We’ve all heard the terms: Helicopter Parent, Zamboni Mom, Lawnmower Parent. These derogatory labels are slapped onto folks who want to pave the way for their children. They hover near their kids and smooth their journey so as not to be injured, upset or frustrated. It’s what a “good” parent does, right? Makes the world a safe, happy place for their child? Removes obstacles in way of their child’s success?

Well…not so much. Take a minute and make a list of what “successful” means to you and your family. Now, look at the list and count how many entries were outcome-based, meaning, is a successful child one that earns good grades, makes the team or plays the solo? Or, could you revamp your vision of success to be more focused on personal, internal growth? For example, successful outcomes for parenting could be raising an independent adult, a tolerant, kind person or a tenacious person who just doesn’t quit. By smoothing out all of the rough spots, we adults actually take away our children’s power, confidence and resilience. 

What we might strive to do, instead, is to build a culture of reasonable risk-taking. At home, at school, on the playground, and even in yoga class, children can be allowed to explore risky play in a supervised way. Benefits to risky play include:

  • Practicing self-reflection and independent thinking: When encountering a challenging situation, a child has the opportunity to practice problem-solving. Should I jump off this log? What could happen if I do? I did it – how did it feel? What will I do next time? Reflecting on the process and outcome builds independent thinking and strategic risk-taking skills.
  • Improving strength and safety awareness: In the book, Balanced and Barefoot, “In order to stimulate the senses and develop healthy motor skills, children need the opportunity to take reasonable risks. A child’s neurological system was designed to seek out the sensory input it needs on its own in order to reach the next developmental level. By taking daily risks, children start to develop age-appropriate strength, coordination, and good body awareness. On the other hand, when we consistently keep children from taking risks, we start to see some delays in sensory and motor development that may not have been an issue if they had been given daily exposure to these experiences. This can lead to poor spatial awareness and in essence, without an efficient amount of exposure to risk-taking, children can become more accident-prone and unsafe in the long run.”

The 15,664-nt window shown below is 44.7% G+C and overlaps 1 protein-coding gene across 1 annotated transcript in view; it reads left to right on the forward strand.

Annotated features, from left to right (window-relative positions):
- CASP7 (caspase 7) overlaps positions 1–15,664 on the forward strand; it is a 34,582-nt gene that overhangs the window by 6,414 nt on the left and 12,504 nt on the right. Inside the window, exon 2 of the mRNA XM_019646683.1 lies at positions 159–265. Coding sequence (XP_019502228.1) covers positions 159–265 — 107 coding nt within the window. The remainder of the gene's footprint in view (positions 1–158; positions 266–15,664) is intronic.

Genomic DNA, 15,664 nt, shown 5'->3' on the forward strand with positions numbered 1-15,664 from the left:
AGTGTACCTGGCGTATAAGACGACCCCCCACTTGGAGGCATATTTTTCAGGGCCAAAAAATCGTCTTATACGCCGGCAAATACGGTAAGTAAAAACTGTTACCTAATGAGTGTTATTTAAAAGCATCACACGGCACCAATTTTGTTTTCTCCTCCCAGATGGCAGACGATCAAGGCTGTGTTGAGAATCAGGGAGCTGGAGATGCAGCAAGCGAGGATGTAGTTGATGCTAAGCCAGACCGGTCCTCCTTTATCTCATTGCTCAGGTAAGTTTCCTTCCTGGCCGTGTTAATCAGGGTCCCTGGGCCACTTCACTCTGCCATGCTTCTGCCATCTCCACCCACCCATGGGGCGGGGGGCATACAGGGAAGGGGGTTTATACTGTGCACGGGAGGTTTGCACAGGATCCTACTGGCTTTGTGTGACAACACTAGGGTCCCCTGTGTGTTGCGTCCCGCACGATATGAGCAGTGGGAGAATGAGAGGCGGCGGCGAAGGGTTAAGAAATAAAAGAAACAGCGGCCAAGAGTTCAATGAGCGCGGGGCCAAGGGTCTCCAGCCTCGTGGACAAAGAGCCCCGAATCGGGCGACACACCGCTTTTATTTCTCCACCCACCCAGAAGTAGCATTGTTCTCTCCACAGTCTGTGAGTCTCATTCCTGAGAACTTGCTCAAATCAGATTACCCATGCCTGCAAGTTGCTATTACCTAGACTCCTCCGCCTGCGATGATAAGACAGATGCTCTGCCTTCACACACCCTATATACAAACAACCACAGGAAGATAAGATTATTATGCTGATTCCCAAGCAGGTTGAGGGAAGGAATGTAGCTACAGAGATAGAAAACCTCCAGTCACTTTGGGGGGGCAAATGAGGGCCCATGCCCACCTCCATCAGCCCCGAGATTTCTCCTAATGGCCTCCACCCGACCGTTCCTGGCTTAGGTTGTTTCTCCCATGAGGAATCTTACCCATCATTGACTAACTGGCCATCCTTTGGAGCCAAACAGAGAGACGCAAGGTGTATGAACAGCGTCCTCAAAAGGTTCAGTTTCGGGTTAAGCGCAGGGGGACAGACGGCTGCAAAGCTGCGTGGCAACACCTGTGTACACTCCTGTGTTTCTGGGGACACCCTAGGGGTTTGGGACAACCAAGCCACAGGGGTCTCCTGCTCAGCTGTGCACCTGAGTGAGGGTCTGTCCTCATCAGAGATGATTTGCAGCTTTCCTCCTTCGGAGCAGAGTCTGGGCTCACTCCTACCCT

• Social skill development: For our kids, risk-taking is often a group project and talking through the possibilities is a social skill. They learn to balance assertiveness with empathy. Just sharing an opinion in a peer group may be a risk, socially. So providing guidance and situations where they must confront their peers in a reasonably risky situation is crucial to social skill development.
  • Build confidence: How good do you feel when you accomplish something that felt overwhelming? Why in the world would we take that feeling away from our children? Trying and failing. Getting up when you fall down. Grit. Resilience. “It’s important that kids learn the excitement of success, the coping skills needed to move through failure and frustration, and the perseverance to try and try again, even if it is uncomfortable and hard.” (Balanced and Barefoot)
  • Learning responsible risk-taking: Would you rather your child explore their risk-tolerance as a toddler or as a teenager? As kids grow up, the decisions about risky behavior they have to make on a daily (hourly) basis increase exponentially. Let’s allow our children to explore their bodies and their world while they are young so when life-changing opportunities arise, they know how to navigate their choices and not feel pressured to do something they are not comfortable with. Let’s build their self-confidence and decision-making skills in a (somewhat) controlled environment so they are ready to face the real world.

As a yoga teacher, we have a unique opportunity to help our children explore risky play in a safe environment. Teach challenging poses and serve as a guide for children to experiment with poses. Balance postures and inversions really build confidence and resilience since kids inevitably fall out of the poses. Meditation instruction builds kids’ mental clarity and teaches them to slow down their thoughts so they can focus on the task at hand. Breath work provides a conduit for finding the calm in a storm so clear-headed decisions can be made. 

Life has always been fraught with risks. By giving children the time and space to explore risky and challenging play in a safe environment, we are encouraging them to develop life-long skills like problem solving, decision making, and team building. These skills only become more critical as children develop into teens and adults, when the consequences of actions become that much bigger.

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